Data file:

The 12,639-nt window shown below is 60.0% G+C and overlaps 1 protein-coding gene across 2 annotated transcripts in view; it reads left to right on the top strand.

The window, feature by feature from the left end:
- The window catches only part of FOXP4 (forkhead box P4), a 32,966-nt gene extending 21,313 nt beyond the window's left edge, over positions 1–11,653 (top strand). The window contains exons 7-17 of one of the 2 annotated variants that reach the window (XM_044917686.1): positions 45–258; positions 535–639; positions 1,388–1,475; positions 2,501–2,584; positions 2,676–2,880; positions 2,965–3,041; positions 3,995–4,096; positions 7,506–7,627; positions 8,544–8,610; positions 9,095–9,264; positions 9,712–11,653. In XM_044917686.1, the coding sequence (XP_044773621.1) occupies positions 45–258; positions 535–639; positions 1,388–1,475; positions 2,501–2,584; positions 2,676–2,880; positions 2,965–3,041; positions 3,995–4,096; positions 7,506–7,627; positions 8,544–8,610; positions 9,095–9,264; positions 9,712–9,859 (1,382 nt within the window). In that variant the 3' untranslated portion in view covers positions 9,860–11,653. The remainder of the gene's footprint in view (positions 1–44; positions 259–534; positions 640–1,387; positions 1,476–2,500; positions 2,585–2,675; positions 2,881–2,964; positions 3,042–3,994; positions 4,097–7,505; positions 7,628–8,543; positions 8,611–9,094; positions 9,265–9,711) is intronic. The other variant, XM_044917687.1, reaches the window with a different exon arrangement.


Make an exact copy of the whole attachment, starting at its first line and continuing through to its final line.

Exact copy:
The 12,639-nt window shown below is 60.0% G+C and overlaps 1 protein-coding gene across 2 annotated transcripts in view; it reads left to right on the top strand.

The window, feature by feature from the left end:
- The window catches only part of FOXP4 (forkhead box P4), a 32,966-nt gene extending 21,313 nt beyond the window's left edge, over positions 1–11,653 (top strand). The window contains exons 7-17 of one of the 2 annotated variants that reach the window (XM_044917686.1): positions 45–258; positions 535–639; positions 1,388–1,475; positions 2,501–2,584; positions 2,676–2,880; positions 2,965–3,041; positions 3,995–4,096; positions 7,506–7,627; positions 8,544–8,610; positions 9,095–9,264; positions 9,712–11,653. In XM_044917686.1, the coding sequence (XP_044773621.1) occupies positions 45–258; positions 535–639; positions 1,388–1,475; positions 2,501–2,584; positions 2,676–2,880; positions 2,965–3,041; positions 3,995–4,096; positions 7,506–7,627; positions 8,544–8,610; positions 9,095–9,264; positions 9,712–9,859 (1,382 nt within the window). In that variant the 3' untranslated portion in view covers positions 9,860–11,653. The remainder of the gene's footprint in view (positions 1–44; positions 259–534; positions 640–1,387; positions 1,476–2,500; positions 2,585–2,675; positions 2,881–2,964; positions 3,042–3,994; positions 4,097–7,505; positions 7,628–8,543; positions 8,611–9,094; positions 9,265–9,711) is intronic. The other variant, XM_044917687.1, reaches the window with a different exon arrangement.